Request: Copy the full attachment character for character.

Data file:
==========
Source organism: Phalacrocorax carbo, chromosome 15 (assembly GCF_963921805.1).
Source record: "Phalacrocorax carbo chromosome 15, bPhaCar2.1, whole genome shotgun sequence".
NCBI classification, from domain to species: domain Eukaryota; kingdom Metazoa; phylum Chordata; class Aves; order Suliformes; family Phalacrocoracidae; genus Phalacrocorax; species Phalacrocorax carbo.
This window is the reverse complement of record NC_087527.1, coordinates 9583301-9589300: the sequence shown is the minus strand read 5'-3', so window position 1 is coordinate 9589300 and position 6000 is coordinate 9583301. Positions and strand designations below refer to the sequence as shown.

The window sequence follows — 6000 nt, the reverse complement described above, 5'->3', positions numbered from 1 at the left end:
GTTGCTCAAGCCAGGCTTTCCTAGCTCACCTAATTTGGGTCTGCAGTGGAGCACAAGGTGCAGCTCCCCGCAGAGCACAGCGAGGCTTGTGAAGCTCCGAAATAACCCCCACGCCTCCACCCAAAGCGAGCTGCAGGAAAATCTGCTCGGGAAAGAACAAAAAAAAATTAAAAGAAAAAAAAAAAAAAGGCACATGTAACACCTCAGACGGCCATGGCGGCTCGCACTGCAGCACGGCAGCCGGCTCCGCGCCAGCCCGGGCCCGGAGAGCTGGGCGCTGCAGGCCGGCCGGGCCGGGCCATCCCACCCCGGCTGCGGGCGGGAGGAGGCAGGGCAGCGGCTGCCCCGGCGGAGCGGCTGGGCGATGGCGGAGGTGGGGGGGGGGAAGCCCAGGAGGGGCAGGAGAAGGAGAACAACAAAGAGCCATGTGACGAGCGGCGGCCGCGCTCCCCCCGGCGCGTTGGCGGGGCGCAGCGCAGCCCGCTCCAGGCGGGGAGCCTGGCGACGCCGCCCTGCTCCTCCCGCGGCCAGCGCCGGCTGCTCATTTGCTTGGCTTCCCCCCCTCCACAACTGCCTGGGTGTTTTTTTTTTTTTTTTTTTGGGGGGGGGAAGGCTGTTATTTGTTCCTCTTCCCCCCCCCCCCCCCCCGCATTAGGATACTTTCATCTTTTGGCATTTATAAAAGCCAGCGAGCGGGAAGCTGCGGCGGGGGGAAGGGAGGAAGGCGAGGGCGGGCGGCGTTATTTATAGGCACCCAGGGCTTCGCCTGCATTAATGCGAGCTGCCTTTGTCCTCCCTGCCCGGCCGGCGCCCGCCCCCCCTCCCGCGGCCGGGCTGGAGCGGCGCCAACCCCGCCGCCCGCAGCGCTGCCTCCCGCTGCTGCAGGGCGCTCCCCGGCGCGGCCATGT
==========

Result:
Source organism: Phalacrocorax carbo, chromosome 15 (assembly GCF_963921805.1).
Source record: "Phalacrocorax carbo chromosome 15, bPhaCar2.1, whole genome shotgun sequence".
NCBI classification, from domain to species: domain Eukaryota; kingdom Metazoa; phylum Chordata; class Aves; order Suliformes; family Phalacrocoracidae; genus Phalacrocorax; species Phalacrocorax carbo.
This window is the reverse complement of record NC_087527.1, coordinates 9583301-9589300: the sequence shown is the minus strand read 5'-3', so window position 1 is coordinate 9589300 and position 6000 is coordinate 9583301. Positions and strand designations below refer to the sequence as shown.

The window sequence follows — 6000 nt, the reverse complement described above, 5'->3', positions numbered from 1 at the left end:
GTTGCTCAAGCCAGGCTTTCCTAGCTCACCTAATTTGGGTCTGCAGTGGAGCACAAGGTGCAGCTCCCCGCAGAGCACAGCGAGGCTTGTGAAGCTCCGAAATAACCCCCACGCCTCCACCCAAAGCGAGCTGCAGGAAAATCTGCTCGGGAAAGAACAAAAAAAAATTAAAAGAAAAAAAAAAAAAAGGCACATGTAACACCTCAGACGGCCATGGCGGCTCGCACTGCAGCACGGCAGCCGGCTCCGCGCCAGCCCGGGCCCGGAGAGCTGGGCGCTGCAGGCCGGCCGGGCCGGGCCATCCCACCCCGGCTGCGGGCGGGAGGAGGCAGGGCAGCGGCTGCCCCGGCGGAGCGGCTGGGCGATGGCGGAGGTGGGGGGGGGGAAGCCCAGGAGGGGCAGGAGAAGGAGAACAACAAAGAGCCATGTGACGAGCGGCGGCCGCGCTCCCCCCGGCGCGTTGGCGGGGCGCAGCGCAGCCCGCTCCAGGCGGGGAGCCTGGCGACGCCGCCCTGCTCCTCCCGCGGCCAGCGCCGGCTGCTCATTTGCTTGGCTTCCCCCCCTCCACAACTGCCTGGGTGTTTTTTTTTTTTTTTTTTTGGGGGGGGGAAGGCTGTTATTTGTTCCTCTTCCCCCCCCCCCCCCCCCGCATTAGGATACTTTCATCTTTTGGCATTTATAAAAGCCAGCGAGCGGGAAGCTGCGGCGGGGGGAAGGGAGGAAGGCGAGGGCGGGCGGCGTTATTTATAGGCACCCAGGGCTTCGCCTGCATTAATGCGAGCTGCCTTTGTCCTCCCTGCCCGGCCGGCGCCCGCCCCCCCTCCCGCGGCCGGGCTGGAGCGGCGCCAACCCCGCCGCCCGCAGCGCTGCCTCCCGCTGCTGCAGGGCGCTCCCCGGCGCGGCCATGT